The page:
Sunday, April 30, 2017

Choosing the time of your death: a yogic idea

I was watching a sweet video on Yazemeenah Rossi, the over-60s super model who is casting a spell over everybody with her attitude, her glowing skin and super attitude. In that video she says that she projects her life far into the coming years, possibly up to 2045 or more. I loved that. This idea is a yogic concept called Mrityunjaya -- the victory over death.

 It is not necessarily a physical conquest. But a fearless attitude that says that while it is not afraid of death, it will choose the time of death. Advanced yogis are supposed to have this power. It is said of many mystics and prophets. Milarepa, the Tibetan mystic, who knew he was being poisoned and is indifferent as he decides his role in current life is now over and decides to consume the poison. The same is said of Lord Buddha who is said to have had more than two dozen attempts on his life. Yet, in his eighties, when he decides to go, he takes the meal that he knew was poisoned, assumes the pose (in yoga called Drdasana/the stoic's pose) and waits for his death as he allows his devotees a last look at him, as the queue up to seek his blessings. Swami Sivananda too is said to have chosen his death a year ahead of his death, choosing the exact date and time of his death. 

There are many marvellous mysteries about yoga. And this about it, that you can choose the time of your death without fear, is one of those. To be able to look death in the eye, having lived a life well, uncluttered, with no ill-will, joyously, and no regret. Then say, when choosing death, that it is just another  another adventure of the spirit. The experience is quantum. Look at this from the perspective of the Indian philosophy where Lord Krishna says, “Natwewaham jatu nasam” (Never I was not.), he was also urging us to feel this eternity in our very being.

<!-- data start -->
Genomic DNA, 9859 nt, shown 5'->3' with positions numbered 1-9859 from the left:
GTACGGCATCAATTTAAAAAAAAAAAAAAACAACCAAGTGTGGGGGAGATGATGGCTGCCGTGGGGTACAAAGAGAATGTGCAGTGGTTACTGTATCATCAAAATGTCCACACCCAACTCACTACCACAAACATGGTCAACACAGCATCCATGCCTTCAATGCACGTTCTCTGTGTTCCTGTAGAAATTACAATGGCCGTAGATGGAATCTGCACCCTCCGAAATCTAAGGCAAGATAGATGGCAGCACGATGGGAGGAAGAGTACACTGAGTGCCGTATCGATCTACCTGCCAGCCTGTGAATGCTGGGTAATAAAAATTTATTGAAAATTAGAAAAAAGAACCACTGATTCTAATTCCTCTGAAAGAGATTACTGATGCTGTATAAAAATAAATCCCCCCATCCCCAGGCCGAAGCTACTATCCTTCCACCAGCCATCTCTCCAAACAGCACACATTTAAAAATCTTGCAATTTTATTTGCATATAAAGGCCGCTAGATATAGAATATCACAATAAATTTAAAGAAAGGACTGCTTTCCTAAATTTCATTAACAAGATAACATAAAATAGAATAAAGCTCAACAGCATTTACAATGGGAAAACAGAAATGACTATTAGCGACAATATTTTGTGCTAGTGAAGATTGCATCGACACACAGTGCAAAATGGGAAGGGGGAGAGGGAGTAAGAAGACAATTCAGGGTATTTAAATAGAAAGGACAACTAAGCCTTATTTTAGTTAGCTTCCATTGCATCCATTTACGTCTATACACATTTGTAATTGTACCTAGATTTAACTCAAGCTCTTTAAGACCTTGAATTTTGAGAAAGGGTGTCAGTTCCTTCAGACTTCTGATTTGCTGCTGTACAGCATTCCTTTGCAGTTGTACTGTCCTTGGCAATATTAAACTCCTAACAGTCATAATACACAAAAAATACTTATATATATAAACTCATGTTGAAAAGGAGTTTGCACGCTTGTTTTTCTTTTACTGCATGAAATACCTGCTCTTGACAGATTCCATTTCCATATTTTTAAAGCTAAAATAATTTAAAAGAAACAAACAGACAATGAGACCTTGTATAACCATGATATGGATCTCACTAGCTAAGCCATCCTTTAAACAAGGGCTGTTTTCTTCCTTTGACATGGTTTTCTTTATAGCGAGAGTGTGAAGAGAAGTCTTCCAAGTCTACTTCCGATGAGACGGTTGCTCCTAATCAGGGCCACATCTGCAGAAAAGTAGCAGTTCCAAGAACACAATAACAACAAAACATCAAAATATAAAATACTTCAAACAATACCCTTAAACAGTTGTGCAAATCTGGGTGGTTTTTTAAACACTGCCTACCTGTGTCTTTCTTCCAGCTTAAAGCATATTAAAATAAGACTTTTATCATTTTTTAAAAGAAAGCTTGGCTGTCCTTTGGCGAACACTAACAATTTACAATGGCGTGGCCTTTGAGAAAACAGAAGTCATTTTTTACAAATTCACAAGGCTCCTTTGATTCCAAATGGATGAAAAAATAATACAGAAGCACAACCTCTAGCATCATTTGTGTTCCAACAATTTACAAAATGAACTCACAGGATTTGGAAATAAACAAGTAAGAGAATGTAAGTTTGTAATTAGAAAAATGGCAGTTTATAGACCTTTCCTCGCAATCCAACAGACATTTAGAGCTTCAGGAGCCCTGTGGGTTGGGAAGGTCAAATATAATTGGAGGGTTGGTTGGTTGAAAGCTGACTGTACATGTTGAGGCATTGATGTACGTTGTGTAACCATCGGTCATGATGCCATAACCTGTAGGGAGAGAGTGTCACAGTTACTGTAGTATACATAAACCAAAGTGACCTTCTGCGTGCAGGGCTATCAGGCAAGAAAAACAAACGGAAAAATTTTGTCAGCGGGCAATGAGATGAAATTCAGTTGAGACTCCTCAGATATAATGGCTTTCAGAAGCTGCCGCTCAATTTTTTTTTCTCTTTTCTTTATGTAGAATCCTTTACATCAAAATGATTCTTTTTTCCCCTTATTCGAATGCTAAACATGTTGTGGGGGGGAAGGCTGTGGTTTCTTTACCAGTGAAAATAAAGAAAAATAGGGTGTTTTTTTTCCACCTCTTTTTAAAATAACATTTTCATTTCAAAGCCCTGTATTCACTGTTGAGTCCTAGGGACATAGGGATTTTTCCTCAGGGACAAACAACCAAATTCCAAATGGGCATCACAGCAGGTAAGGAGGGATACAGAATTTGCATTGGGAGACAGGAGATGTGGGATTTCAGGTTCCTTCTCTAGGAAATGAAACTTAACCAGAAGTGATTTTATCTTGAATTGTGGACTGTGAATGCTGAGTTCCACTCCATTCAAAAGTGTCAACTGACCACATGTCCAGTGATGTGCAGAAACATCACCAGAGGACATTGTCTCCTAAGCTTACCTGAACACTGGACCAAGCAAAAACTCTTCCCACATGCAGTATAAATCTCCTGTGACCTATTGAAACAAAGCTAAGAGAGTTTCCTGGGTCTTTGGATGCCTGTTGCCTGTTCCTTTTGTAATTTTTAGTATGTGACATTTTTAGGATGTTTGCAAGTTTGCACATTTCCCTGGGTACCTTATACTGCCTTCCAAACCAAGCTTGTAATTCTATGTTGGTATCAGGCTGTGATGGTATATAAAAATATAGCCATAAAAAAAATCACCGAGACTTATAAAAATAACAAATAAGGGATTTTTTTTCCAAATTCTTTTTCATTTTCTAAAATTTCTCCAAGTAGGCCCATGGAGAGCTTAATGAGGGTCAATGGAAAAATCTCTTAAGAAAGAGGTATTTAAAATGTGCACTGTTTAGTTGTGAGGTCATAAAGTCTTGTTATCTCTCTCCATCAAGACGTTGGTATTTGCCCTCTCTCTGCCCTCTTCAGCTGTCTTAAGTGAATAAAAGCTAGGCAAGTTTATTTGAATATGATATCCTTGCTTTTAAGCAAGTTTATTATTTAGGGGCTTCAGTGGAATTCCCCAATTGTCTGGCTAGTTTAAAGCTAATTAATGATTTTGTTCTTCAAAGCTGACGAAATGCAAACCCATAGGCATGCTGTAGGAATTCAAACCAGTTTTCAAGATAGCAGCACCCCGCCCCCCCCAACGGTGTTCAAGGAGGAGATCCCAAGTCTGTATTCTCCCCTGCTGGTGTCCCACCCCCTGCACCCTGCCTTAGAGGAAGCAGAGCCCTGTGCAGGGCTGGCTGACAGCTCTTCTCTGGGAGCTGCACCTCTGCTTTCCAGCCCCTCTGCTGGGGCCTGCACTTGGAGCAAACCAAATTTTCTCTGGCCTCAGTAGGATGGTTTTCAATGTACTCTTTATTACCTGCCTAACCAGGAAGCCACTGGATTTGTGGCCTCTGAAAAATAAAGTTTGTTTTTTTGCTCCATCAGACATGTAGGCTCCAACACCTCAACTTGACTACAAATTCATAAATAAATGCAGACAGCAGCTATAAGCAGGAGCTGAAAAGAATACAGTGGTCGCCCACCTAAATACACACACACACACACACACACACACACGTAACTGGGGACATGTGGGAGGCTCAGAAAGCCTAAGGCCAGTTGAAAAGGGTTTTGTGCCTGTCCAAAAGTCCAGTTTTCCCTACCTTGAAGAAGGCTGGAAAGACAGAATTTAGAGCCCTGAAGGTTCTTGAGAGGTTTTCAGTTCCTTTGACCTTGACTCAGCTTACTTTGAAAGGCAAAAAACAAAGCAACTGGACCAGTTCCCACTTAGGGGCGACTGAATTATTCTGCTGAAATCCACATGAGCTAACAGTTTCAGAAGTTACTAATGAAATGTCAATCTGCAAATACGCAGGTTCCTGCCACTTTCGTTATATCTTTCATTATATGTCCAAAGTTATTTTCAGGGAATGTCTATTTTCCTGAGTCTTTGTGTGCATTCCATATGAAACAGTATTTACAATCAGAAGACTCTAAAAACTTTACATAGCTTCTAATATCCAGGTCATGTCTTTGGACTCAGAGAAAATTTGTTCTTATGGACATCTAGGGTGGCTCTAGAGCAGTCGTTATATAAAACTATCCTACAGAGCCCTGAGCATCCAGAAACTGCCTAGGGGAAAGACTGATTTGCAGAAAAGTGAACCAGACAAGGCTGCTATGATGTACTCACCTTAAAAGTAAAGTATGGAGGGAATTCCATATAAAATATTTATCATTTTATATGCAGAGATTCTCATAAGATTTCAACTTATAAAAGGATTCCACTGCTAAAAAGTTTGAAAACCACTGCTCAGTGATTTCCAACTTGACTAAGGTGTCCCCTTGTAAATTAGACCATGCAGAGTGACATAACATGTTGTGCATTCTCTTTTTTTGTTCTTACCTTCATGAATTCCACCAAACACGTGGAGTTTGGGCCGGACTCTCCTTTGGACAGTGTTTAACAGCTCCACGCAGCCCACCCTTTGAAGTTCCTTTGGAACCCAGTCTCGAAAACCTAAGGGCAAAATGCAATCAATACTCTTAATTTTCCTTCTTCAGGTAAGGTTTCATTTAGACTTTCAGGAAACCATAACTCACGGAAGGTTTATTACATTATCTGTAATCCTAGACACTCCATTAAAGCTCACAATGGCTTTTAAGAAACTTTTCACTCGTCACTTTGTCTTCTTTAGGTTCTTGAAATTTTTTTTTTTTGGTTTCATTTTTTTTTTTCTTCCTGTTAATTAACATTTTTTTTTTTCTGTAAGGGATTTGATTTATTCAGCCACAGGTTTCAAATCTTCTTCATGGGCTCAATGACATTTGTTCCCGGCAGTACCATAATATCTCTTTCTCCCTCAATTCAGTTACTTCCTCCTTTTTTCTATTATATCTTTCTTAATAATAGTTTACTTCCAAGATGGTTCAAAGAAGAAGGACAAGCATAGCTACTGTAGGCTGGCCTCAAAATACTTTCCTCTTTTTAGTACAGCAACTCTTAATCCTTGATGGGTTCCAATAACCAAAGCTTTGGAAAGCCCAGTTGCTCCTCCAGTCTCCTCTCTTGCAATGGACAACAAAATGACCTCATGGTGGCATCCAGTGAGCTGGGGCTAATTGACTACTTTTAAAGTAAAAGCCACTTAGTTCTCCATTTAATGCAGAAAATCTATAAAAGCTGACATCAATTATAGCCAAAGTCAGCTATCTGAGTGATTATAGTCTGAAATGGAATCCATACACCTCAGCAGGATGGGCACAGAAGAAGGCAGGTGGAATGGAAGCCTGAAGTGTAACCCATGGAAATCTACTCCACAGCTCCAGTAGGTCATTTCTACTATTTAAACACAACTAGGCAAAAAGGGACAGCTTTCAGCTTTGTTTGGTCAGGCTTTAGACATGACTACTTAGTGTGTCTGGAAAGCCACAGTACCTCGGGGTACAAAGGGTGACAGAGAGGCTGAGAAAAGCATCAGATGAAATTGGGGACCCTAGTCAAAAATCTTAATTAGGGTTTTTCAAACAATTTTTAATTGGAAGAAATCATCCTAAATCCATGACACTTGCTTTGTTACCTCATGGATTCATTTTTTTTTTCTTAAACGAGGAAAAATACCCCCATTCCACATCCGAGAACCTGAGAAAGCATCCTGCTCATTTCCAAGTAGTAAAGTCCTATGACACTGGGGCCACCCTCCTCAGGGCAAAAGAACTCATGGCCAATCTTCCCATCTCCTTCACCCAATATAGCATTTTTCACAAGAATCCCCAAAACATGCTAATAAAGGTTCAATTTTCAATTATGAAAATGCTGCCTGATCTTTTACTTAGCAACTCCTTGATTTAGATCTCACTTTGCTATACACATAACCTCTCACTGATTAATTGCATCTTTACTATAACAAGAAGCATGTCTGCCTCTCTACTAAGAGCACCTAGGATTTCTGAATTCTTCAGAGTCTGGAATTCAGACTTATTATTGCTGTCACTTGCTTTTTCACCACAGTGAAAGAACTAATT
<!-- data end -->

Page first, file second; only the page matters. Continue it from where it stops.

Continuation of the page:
This bit is from a column I wrote some time back, on the idea victory over death, as understood by yoga:

The maha mrityunjaya mantra (used in most yoga ashrams) evocatively describes the nature of this faith, fearlessness and even disregard towards death. The mantra, inadequately translated here, means just as a cucumber drops from the vine when it is ripe and ready, so too we must jettison this sense of this our little selves on our journey into immortality. The Mahabharata puts forth this yogic idea of life and death with the same clarity: “Having obtained this priceless birth with all the senses in their full activity, he who does not understand the good of self, destroys himself.”  What this means is that many of us lead a lives of living death even while nursing an unnecessary fear of death.

So the investment in a daily physical aspect of yoga takes a new meaning when u understand, that a regular sadhana was designed to ensure that if  all things went well then you want to be spiritually vital till the last breath you take. Your practice will help you retain a mind that is young and fresh . That  you create a sense of joy that, hopefully, will trigger the natural order of biological synchronicity and make the rest of the world also happy, content to make do with less, and not quarrel and fight. That you rewrite the rules of the world, for the better. 

Happy sadhana! 

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